Monks teach patience

Healing: Visiting Buddhist monks bring a sense of peace and spirituality to the Salisbury campus.

November 16, 2001|By Chris Guy | Chris Guy,SUN STAFF

SALISBURY -- Hunched over a waist-high table in the middle of a Salisbury University art gallery, four burgundy-robed Tibetan monks peer intently at an intricate Buddhist design made of millions of grains of crushed marble.

Scraping gently on hand-hewn copper funnels called chak-pur, they drop streams of colored particles that gradually fill in the hand-drawn outline, a design so precise that many students say it looks as if it were done by a computer.

It will take four full days to create the mandala, a traditional devotional icon and meditation aid. In a moment Sunday afternoon, the monks will sweep it all away.

Dumping half into a nearby pond and giving away small packets of fine, colored stone, they believe, will send healing spiritual powers out into a world so recently scarred by the terrorist attacks of Sept. 11.

The exercise is meant to show the temporary nature of all life, according to Geshe Kunkhen, one of 10 clerics from the famed Drepung Loseling monastery who are spending the week at the Eastern Shore campus.

This particular design, one of hundreds of possibilities, was chosen Monday after the monks heard the news of another commercial airliner lost in New York, explains translator Dakpa Kaldem.

"This is a healing mandala for all the people who lost their lives and for the people here," Kaldem said. "It helps plant a seed of enlightenment."

Nineteen-year-old Tori Groy, a commuter student from Laurel, Del., figures her mainline Methodist background is a little weak on Eastern concepts. Nevertheless, she is one of hundreds of students, faculty and others who have streamed through the gallery in recent days, enchanted by the soft-spoken clerics.

"I've been here every day this week, sometimes for hours between classes," Groy said. "I was just thinking I could never work so long and hard on something and then just throw it away. But I don't think that anybody who has been here this week will ever forget them. There's just an incredible peace around them."

Monks from the Drepung Loseling monastery -- who have lived in exile in India since Chinese Communists invaded their native country in 1959 -- have toured the United States since 1988, making mandalas and performing traditional music and dance to increase awareness of their culture and political problems.

The tours, some sponsored by Richard Gere Productions, an agency created by the actor and activist for Tibetan independence, have taken monks to Carnegie Hall and propelled their sacred music to the New Age music charts.

They have also help raise money to support the 2,500 monks at the monastery in southern India. In addition to the $11,000 fee paid by the university's office of cultural affairs, the monks sell music discs, tapes, jewelry and other items at each stop.

The arrival of the Tibetans marks the end of a semester devoted to Asia, said June Krell-Salgado, the university's cultural affairs coordinator.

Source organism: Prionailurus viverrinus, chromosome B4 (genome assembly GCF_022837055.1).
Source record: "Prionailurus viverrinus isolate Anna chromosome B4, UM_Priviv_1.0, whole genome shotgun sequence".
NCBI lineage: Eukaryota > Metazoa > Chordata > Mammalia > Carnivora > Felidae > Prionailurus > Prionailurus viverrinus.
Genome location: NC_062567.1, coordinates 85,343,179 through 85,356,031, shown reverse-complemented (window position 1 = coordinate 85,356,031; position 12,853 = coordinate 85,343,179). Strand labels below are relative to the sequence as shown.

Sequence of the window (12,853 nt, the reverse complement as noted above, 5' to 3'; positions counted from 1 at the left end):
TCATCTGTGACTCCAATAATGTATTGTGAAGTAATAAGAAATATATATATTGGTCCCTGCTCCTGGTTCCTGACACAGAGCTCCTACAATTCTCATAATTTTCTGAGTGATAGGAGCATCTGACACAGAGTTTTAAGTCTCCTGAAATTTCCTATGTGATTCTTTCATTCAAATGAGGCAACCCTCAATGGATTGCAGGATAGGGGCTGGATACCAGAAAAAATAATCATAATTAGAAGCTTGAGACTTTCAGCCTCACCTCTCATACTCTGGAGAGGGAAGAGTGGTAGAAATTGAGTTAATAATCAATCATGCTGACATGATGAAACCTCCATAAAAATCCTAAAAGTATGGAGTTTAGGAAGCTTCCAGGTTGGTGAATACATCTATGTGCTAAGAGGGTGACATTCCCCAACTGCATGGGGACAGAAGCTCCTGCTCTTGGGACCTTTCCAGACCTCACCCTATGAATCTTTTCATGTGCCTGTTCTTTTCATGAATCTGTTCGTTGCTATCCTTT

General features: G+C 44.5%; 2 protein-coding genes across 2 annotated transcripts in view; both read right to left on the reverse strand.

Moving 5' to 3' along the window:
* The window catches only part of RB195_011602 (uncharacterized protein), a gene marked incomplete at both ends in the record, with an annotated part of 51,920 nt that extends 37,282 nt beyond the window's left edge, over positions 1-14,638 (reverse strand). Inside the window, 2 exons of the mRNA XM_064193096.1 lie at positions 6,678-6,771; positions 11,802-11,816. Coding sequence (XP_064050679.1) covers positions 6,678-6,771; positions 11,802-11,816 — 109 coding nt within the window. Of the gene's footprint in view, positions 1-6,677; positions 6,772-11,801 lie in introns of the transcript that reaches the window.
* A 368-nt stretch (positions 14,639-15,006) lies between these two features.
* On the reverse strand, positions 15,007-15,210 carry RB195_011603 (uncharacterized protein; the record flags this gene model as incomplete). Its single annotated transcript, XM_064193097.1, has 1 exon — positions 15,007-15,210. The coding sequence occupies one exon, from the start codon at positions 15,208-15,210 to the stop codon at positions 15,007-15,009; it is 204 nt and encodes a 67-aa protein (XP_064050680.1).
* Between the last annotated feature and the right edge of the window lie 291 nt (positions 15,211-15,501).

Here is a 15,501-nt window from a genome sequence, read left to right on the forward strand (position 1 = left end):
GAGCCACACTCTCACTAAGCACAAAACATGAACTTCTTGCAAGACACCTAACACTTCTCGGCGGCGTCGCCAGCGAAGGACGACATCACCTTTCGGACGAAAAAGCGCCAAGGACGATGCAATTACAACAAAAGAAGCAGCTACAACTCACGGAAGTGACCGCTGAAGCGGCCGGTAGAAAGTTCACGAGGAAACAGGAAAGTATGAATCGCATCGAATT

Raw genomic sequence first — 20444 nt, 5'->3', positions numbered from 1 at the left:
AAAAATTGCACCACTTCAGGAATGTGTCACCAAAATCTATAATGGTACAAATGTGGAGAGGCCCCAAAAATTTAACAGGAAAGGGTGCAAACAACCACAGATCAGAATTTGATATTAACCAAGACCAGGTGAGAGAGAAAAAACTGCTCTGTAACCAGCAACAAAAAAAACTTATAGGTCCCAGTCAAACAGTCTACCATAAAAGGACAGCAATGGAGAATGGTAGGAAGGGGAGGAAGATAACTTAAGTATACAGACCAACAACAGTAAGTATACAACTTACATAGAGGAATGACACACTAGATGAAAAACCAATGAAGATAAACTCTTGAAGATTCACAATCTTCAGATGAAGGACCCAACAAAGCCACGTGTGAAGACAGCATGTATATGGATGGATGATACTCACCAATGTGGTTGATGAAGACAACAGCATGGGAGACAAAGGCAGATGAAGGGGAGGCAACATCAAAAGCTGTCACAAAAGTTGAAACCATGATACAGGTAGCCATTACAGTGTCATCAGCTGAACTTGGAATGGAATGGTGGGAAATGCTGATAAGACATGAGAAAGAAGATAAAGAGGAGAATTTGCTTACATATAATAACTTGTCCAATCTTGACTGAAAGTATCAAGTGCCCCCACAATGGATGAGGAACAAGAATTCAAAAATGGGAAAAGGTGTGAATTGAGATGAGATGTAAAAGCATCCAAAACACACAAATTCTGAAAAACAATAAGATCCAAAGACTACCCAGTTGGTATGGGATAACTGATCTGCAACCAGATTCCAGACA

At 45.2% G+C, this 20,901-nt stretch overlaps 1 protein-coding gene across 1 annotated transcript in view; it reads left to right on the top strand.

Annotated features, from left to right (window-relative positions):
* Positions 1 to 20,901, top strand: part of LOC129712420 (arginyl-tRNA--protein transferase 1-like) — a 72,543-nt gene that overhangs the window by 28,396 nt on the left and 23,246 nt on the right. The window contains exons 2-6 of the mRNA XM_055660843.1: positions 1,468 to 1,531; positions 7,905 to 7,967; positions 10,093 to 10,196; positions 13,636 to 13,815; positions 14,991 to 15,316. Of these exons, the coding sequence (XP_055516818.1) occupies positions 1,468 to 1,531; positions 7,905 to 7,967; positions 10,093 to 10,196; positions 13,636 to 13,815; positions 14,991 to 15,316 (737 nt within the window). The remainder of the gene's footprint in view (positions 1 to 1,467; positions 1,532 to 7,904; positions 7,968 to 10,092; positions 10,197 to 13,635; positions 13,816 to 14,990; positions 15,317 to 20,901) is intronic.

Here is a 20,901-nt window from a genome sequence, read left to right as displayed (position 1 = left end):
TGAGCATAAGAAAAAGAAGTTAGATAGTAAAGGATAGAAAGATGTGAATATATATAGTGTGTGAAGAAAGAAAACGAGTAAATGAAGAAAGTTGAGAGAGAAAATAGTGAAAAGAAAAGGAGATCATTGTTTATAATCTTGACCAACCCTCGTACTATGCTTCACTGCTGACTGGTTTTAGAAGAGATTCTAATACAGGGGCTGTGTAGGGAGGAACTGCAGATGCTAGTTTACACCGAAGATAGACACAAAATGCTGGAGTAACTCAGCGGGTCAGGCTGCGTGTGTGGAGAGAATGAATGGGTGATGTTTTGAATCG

"In light of the terrorist attacks of Sept. 11, this has affected us profoundly," Krell-Salgado said. "I've seen students coming back day after day, I've seen people who never visit the gallery. The place was packed for the healing service. I'm sure a lot of people will come for the closing ceremony on Sunday."

This group of monks, ranging in age from 24 to 60, has traveled to 50 cities in North America during the past 11 months. After Saturday's consecration and closing ceremony, the group is headed for Louisiana, said Kaldem, who took a year off from his clerical job at a Tibetan refugee center in India to accompany the monks.

Deeply touched by the gentle but playful nature of the monks are a half-dozen host families, all within walking distance of the university, who have housed the visitors since Sunday. The local sponsors were surprised to learn how much the monks embrace American culture.

"I guess I just expected they'd be much more stern and serious," said Chris Kline, who took in two of the visitors for the week. "The first night, we just kept them up for hours talking and asking questions."

Kline says the monks, who aren't vegetarians, have developed a strong taste for American mainstays such as hamburgers and pizza. They've watched a little television (CNN) and enjoy playing pool and pingpong. Translator Kaldem, Kline said, spent the better part of an afternoon driving Kline's lawn tractor and raking leaves.

A profound moment for more than 20 host-family members came Monday night as they gathered in Carolyn Stegman's living room, praying with the monks, who chanted traditional meditations for 40 minutes.

"I not only tolerate diversity, I embrace it," said Stegman. "When you open your house to strangers, you open yourself. They say that life is fragile, that nothing lasts forever, that the beauty all around us is a moment in time. They just touch you."

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